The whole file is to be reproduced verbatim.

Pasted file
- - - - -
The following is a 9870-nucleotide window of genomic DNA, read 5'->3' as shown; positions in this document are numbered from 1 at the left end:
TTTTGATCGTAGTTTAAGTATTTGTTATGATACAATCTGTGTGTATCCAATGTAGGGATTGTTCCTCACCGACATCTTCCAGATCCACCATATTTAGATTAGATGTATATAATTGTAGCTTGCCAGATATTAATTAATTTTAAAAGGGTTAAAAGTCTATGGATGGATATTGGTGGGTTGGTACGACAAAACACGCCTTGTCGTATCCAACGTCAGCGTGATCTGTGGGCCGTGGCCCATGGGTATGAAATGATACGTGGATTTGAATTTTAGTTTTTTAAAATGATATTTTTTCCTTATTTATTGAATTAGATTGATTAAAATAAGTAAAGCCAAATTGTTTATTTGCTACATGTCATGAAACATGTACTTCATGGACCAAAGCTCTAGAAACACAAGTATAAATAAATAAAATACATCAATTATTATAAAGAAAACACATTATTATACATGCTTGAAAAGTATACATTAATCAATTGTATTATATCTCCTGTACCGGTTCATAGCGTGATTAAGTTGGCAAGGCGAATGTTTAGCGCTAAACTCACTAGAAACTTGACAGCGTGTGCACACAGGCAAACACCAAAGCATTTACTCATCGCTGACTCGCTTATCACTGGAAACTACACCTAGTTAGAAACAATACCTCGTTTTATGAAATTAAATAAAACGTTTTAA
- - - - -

The following is a 9870-nucleotide window of genomic DNA, read 5'->3' as shown; positions in this document are numbered from 1 at the left end:
TTTTGATCGTAGTTTAAGTATTTGTTATGATACAATCTGTGTGTATCCAATGTAGGGATTGTTCCTCACCGACATCTTCCAGATCCACCATATTTAGATTAGATGTATATAATTGTAGCTTGCCAGATATTAATTAATTTTAAAAGGGTTAAAAGTCTATGGATGGATATTGGTGGGTTGGTACGACAAAACACGCCTTGTCGTATCCAACGTCAGCGTGATCTGTGGGCCGTGGCCCATGGGTATGAAATGATACGTGGATTTGAATTTTAGTTTTTTAAAATGATATTTTTTCCTTATTTATTGAATTAGATTGATTAAAATAAGTAAAGCCAAATTGTTTATTTGCTACATGTCATGAAACATGTACTTCATGGACCAAAGCTCTAGAAACACAAGTATAAATAAATAAAATACATCAATTATTATAAAGAAAACACATTATTATACATGCTTGAAAAGTATACATTAATCAATTGTATTATATCTCCTGTACCGGTTCATAGCGTGATTAAGTTGGCAAGGCGAATGTTTAGCGCTAAACTCACTAGAAACTTGACAGCGTGTGCACACAGGCAAACACCAAAGCATTTACTCATCGCTGACTCGCTTATCACTGGAAACTACACCTAGTTAGAAACAATACCTCGTTTTATGAAATTAAATAAAACGTTTTAA